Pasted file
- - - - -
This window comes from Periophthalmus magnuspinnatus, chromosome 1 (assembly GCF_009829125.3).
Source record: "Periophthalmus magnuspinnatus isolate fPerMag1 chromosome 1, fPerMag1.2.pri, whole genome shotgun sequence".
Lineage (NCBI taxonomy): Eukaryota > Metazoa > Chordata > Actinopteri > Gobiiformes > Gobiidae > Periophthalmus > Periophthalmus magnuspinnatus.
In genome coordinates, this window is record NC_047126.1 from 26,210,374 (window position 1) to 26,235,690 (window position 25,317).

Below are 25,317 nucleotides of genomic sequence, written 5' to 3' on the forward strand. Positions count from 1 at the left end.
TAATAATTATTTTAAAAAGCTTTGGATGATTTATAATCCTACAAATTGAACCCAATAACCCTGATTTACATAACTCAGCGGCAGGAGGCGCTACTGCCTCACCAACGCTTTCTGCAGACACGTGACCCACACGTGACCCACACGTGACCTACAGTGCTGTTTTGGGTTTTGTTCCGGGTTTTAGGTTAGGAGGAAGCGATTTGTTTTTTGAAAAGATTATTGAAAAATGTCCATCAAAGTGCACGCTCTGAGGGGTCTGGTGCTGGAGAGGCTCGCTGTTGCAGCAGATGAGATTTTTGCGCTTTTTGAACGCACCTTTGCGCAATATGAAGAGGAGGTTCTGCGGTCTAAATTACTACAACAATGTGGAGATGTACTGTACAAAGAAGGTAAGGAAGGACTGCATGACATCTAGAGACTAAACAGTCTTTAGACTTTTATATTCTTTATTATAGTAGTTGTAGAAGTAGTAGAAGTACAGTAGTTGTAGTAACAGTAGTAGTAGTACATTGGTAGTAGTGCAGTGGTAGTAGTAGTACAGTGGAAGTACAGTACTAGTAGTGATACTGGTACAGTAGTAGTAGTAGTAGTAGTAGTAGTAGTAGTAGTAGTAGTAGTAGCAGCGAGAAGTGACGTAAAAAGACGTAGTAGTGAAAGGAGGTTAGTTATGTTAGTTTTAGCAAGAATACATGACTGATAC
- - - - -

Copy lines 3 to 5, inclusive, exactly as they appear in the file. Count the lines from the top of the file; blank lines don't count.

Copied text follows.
Lineage (NCBI taxonomy): Eukaryota > Metazoa > Chordata > Actinopteri > Gobiiformes > Gobiidae > Periophthalmus > Periophthalmus magnuspinnatus.
In genome coordinates, this window is record NC_047126.1 from 26,210,374 (window position 1) to 26,235,690 (window position 25,317).

Below are 25,317 nucleotides of genomic sequence, written 5' to 3' on the forward strand. Positions count from 1 at the left end.